We’re writing about this because it comes up in conversation with clients and vendors a like;
for example, a vendor whom provides mechanical services was asked to provide our client with a preventative maintenance agreement for “X” services in “Y” building. Logical enough, we thought, but the price was considerable.
Our client came back to us because their vendor, whom was incumbent at the time and had a good crew of technicians with considerable local knowledge.
The client did not want to go to market, but when the price for the new preventative agreement for the mechanical services, with the incumbent, was so high, they felt no choice.
There was clearly a miscommunication, and all though the agreement was labeled a preventative agreement, the terms were nearly that of a comprehensive agreement.
Lesson learned by both parties.
(Now they have us looking after their FM to reduce this kind of thing, but I digress)
These miscommunications which lead to assumptions will always occur, but this is an attempt to assist to reduce that reoccurring.
Let’s begin with a few of our definitions:
Emergency Maintenance – Very Urgent!
We’ll define this where there is a clear safety issue which needs immediate attention.
Common sense plays an important role here and so does caution, it’s better to err on the side of caution and give consideration to the weakest possible human situation rather than taking a “wait and see”, no one ever got sacked for looking after the safety of others (lets hope not anyway)
Reactive Maintenance – Urgent!
We’ll define this as an emergency maintenance, for example, the elevator stops, the roller door on the car park has jammed, or the cool rooms refrigeration system has faulted. The reactive maintenance is urgent for the mitigation of loss either via the cost of a hardware product item or via the cost of time.
Corrective Maintenance – somewhat urgent.
We’ll define this as equipment failure which can effect either essential or non-essential equipment but is not critical to its function and consequently not urgent, i.e. today urgent. You would not place an after-hours call out for this failure, but first thing the next business day. For example the door to the fire stair will not close properly, this is part of the essential services, but, in our opinion, not critical to its function.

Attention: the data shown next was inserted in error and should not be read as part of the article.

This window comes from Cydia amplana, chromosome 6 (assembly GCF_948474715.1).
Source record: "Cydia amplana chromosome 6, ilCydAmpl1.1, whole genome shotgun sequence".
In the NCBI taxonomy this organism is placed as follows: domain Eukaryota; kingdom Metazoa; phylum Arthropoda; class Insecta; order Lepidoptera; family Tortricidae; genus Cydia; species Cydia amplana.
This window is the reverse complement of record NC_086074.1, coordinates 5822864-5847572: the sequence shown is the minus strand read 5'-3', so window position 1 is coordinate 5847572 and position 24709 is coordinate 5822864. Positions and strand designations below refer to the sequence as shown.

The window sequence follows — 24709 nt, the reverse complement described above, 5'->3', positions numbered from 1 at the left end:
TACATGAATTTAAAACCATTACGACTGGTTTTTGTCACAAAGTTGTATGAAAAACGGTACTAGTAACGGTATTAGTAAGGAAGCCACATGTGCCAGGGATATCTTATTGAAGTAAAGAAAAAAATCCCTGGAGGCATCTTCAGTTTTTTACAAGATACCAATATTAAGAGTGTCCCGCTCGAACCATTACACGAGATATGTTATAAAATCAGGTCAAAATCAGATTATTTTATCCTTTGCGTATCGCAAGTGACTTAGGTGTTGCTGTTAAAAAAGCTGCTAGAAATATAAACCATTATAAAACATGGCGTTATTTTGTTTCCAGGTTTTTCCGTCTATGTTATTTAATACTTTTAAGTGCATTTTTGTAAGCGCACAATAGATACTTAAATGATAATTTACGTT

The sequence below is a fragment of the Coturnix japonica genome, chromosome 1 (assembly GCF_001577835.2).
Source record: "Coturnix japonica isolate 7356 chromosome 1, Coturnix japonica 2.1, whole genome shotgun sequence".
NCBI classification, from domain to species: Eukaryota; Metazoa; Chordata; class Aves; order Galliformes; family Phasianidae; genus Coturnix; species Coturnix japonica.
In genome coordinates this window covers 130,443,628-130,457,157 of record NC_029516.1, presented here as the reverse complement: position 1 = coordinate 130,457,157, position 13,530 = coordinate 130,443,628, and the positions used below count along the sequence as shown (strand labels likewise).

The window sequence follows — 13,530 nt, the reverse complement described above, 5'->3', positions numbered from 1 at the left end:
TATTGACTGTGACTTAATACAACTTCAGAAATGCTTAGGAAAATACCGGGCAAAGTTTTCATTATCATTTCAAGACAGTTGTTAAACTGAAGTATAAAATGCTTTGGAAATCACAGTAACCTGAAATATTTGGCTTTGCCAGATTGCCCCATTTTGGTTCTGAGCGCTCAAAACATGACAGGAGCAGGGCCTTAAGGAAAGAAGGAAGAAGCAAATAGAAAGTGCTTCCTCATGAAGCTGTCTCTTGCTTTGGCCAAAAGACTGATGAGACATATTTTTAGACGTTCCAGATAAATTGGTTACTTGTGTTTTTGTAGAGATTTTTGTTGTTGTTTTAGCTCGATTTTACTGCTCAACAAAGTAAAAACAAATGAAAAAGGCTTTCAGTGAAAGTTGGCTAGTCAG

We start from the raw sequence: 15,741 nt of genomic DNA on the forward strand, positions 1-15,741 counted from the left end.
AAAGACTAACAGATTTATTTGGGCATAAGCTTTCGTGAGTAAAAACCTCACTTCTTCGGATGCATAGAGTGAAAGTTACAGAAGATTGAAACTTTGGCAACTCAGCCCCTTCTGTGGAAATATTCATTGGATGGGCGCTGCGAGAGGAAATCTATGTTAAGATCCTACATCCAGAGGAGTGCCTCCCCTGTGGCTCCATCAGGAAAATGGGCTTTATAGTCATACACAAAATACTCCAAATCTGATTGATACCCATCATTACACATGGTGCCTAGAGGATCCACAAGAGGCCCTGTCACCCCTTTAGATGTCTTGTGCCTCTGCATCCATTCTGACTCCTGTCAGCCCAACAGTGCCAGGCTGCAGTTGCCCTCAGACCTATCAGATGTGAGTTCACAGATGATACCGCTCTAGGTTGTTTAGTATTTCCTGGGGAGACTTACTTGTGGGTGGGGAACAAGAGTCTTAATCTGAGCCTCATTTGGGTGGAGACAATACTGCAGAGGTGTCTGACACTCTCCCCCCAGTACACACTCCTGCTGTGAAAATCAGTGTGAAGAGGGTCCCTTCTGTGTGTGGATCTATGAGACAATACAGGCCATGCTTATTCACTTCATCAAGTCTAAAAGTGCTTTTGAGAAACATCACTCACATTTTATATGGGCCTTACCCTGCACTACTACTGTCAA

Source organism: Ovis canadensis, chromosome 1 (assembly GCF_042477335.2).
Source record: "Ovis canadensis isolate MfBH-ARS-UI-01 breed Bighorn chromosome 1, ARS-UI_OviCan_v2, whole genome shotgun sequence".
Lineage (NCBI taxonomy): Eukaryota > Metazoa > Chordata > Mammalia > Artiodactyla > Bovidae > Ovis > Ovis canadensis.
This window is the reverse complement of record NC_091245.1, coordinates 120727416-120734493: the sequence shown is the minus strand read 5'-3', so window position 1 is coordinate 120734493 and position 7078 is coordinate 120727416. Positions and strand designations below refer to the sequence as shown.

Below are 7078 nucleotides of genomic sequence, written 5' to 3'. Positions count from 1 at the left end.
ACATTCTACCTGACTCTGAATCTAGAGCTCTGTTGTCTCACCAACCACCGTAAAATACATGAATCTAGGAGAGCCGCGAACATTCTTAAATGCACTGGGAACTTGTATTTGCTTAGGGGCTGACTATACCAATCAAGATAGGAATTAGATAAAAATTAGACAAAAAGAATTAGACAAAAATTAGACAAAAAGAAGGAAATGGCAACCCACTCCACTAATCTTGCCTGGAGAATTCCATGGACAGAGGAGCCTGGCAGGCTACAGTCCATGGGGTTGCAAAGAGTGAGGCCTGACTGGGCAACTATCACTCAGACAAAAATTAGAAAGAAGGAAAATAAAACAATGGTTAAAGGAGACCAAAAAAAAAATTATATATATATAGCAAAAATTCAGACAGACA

The Vendor will invoice you a “do and charge” fee at an hourly rate, plus call out plus parts and maybe travel.
Unscheduled Maintenance – can wait
We define this as maintenance which effects performance but not so adversely that the tenants of the building are in any real discomfort or danger, should the effected part be in the essential services; for example, the repair of faulty lighting. Unscheduled maintenance can increase in urgency if it is left unchecked. Don’t put it off, the longer you do the more likely it will cost more and the more likely there will be a greater volume of complaints.
The vendor may do the work under a service agreement, if asked, but keep in mind, if they do the repair, they are not doing the maintenance.
Preventative Maintenance (planned) – regular attention, Parts are additional
We define this like the servicing of your car, changing the oil, if it isn’t done, there will likely be a failure which could result in corrective or reactive maintenance and cost a lot more and cause severe inconvenience. Generally these have agreements in place with suppliers for a regular site attendance.
Comprehensive Maintenance (planned) – regular attention, Parts are included.
We define this like the servicing of your car, changing the oil, if it isn’t done, there will likely be a failure which could result in corrective or reactive maintenance and cost a lot more and cause server inconvenience. Generally these have agreements in place with suppliers for a regular site attendance.
We have specially avoided this word, the reason is that a technician may carry out repairs as part of a comprehensive, preventative, scheduled, planned or unplanned maintenance. The word “repair” also triggers a budgetary response issue. I’m sure you have heard the term “R & M Budget”, which is “Repair and Maintenance”. Let the accounting manger decide which action or task goes to which budget and where. Beware the situation which you a calling a “repair” may, in fact, be a “replacement” and consequently go to the “CAPEX” or “Capital Expenditure” budget.
The word “repair” can lead to misunderstandings because it is used within the different types of maintenance and has an accounting budgetary response.
Let the accountant decide, they will ask you questions if need be. Our caution, is avoid the use of the word “repair”, unless instructed.